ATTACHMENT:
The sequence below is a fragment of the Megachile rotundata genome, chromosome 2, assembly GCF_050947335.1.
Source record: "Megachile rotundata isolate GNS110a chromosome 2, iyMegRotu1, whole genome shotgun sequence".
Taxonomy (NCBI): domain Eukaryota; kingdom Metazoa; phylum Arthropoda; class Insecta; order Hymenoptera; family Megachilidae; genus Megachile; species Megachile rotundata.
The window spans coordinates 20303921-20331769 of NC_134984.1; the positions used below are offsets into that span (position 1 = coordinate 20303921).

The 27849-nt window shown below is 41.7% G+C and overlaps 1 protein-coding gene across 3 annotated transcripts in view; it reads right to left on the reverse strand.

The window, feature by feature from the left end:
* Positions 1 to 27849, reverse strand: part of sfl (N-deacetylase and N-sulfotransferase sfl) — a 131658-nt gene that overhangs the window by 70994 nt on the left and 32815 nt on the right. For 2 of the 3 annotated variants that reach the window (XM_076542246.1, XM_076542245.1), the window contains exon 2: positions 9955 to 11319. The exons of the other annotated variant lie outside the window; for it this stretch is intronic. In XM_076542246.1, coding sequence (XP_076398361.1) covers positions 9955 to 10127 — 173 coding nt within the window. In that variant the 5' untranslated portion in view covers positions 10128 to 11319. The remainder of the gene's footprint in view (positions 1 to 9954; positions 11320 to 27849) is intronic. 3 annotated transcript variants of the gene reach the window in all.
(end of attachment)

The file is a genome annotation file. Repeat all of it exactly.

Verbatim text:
The sequence below is a fragment of the Megachile rotundata genome, chromosome 2, assembly GCF_050947335.1.
Source record: "Megachile rotundata isolate GNS110a chromosome 2, iyMegRotu1, whole genome shotgun sequence".
Taxonomy (NCBI): domain Eukaryota; kingdom Metazoa; phylum Arthropoda; class Insecta; order Hymenoptera; family Megachilidae; genus Megachile; species Megachile rotundata.
The window spans coordinates 20303921-20331769 of NC_134984.1; the positions used below are offsets into that span (position 1 = coordinate 20303921).

The 27849-nt window shown below is 41.7% G+C and overlaps 1 protein-coding gene across 3 annotated transcripts in view; it reads right to left on the reverse strand.

The window, feature by feature from the left end:
* Positions 1 to 27849, reverse strand: part of sfl (N-deacetylase and N-sulfotransferase sfl) — a 131658-nt gene that overhangs the window by 70994 nt on the left and 32815 nt on the right. For 2 of the 3 annotated variants that reach the window (XM_076542246.1, XM_076542245.1), the window contains exon 2: positions 9955 to 11319. The exons of the other annotated variant lie outside the window; for it this stretch is intronic. In XM_076542246.1, coding sequence (XP_076398361.1) covers positions 9955 to 10127 — 173 coding nt within the window. In that variant the 5' untranslated portion in view covers positions 10128 to 11319. The remainder of the gene's footprint in view (positions 1 to 9954; positions 11320 to 27849) is intronic. 3 annotated transcript variants of the gene reach the window in all.